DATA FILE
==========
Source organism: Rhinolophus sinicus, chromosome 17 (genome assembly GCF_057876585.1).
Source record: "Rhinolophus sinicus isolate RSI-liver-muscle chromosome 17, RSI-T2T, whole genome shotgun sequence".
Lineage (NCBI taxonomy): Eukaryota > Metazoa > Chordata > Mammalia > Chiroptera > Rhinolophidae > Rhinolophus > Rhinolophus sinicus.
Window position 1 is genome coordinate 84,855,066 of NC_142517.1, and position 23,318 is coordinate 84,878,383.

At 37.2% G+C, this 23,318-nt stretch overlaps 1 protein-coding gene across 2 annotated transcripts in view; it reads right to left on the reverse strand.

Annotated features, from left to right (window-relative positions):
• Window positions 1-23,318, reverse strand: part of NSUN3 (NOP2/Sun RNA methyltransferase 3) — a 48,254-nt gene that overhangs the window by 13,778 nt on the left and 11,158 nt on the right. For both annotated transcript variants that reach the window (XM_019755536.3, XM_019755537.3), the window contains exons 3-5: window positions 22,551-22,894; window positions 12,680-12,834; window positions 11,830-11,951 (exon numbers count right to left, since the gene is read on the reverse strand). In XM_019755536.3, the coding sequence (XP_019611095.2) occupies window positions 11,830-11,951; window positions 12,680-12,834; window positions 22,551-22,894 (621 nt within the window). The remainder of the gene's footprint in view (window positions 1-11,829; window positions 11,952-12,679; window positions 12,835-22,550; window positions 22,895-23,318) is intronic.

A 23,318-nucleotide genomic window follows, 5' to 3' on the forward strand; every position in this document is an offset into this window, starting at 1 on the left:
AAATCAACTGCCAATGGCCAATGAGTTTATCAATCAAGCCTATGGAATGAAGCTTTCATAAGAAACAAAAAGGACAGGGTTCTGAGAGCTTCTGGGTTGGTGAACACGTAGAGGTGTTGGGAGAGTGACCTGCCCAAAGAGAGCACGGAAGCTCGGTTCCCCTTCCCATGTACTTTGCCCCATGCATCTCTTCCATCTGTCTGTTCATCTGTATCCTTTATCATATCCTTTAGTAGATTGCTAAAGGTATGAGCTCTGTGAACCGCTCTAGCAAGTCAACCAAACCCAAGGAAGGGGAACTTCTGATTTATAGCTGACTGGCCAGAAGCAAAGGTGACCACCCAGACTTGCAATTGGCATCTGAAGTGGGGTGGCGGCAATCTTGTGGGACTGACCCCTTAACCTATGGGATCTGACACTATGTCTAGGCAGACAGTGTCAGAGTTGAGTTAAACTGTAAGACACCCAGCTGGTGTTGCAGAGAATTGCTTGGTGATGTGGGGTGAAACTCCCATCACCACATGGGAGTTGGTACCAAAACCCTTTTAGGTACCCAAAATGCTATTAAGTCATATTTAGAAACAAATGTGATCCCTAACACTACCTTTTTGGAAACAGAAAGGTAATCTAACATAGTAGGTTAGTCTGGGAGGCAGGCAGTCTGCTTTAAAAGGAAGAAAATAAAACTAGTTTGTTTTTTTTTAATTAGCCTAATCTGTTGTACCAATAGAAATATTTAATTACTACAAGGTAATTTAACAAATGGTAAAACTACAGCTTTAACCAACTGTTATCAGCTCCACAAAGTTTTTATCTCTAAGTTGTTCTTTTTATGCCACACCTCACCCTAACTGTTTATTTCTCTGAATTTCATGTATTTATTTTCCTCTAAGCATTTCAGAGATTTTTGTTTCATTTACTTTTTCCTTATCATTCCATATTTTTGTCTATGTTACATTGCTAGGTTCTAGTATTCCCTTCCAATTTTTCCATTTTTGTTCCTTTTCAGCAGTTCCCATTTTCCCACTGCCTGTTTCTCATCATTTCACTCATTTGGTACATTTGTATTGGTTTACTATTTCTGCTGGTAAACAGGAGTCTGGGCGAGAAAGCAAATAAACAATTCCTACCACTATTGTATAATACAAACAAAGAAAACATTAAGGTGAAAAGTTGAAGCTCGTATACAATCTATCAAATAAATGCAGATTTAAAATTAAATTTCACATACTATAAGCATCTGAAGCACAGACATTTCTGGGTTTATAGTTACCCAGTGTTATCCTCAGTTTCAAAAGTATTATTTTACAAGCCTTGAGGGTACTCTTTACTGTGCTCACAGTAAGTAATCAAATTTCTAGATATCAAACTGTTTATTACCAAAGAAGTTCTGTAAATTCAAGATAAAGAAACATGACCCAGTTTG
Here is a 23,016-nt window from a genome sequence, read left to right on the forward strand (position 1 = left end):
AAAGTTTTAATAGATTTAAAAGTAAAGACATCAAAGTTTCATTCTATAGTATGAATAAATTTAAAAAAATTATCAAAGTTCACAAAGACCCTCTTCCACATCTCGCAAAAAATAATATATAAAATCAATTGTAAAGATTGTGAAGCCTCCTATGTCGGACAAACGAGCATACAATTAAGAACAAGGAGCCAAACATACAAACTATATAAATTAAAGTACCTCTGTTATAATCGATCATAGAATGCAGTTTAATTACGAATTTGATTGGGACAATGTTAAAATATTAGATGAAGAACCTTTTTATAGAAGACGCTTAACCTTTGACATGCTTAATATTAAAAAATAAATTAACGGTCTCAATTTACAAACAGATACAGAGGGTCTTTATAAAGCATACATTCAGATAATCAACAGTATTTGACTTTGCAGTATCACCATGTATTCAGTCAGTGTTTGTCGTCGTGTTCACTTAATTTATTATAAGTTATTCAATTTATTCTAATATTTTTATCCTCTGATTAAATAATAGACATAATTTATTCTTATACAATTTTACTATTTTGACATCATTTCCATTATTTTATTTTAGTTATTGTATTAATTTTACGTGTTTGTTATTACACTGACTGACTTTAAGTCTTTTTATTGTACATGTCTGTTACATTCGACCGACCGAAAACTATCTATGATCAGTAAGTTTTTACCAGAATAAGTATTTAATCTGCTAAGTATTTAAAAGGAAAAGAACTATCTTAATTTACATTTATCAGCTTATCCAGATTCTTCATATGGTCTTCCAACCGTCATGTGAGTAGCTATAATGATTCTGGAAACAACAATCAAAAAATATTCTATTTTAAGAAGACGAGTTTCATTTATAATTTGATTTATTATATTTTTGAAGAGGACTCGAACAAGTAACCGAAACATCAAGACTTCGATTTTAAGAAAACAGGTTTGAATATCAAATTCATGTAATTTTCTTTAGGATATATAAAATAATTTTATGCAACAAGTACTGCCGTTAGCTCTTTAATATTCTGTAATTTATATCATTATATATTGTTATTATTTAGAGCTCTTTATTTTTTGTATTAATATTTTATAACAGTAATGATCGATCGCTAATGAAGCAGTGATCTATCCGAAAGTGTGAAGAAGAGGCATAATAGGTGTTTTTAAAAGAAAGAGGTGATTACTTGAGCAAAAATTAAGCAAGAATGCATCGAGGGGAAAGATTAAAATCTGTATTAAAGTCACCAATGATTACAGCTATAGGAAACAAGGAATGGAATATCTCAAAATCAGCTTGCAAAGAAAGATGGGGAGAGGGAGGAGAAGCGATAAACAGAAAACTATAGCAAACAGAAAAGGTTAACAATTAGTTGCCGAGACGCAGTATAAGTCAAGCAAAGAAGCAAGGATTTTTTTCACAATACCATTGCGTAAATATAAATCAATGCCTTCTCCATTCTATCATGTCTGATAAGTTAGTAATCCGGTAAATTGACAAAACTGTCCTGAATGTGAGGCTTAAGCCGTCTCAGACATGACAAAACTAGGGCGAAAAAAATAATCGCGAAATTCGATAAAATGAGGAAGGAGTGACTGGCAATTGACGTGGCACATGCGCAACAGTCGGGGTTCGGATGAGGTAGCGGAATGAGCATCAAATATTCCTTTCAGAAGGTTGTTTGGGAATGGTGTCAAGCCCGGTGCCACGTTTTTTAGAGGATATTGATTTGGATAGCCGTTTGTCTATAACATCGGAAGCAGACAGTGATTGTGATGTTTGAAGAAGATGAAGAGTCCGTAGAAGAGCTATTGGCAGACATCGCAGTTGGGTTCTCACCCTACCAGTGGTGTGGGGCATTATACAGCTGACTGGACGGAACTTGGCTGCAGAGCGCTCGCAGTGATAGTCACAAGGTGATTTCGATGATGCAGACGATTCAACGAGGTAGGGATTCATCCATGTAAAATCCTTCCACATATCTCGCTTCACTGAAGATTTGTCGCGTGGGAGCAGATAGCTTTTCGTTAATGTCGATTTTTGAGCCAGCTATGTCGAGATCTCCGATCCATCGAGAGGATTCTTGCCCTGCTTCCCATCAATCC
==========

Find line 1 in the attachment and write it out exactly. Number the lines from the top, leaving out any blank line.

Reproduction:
Source organism: Rhinolophus sinicus, chromosome 17 (genome assembly GCF_057876585.1).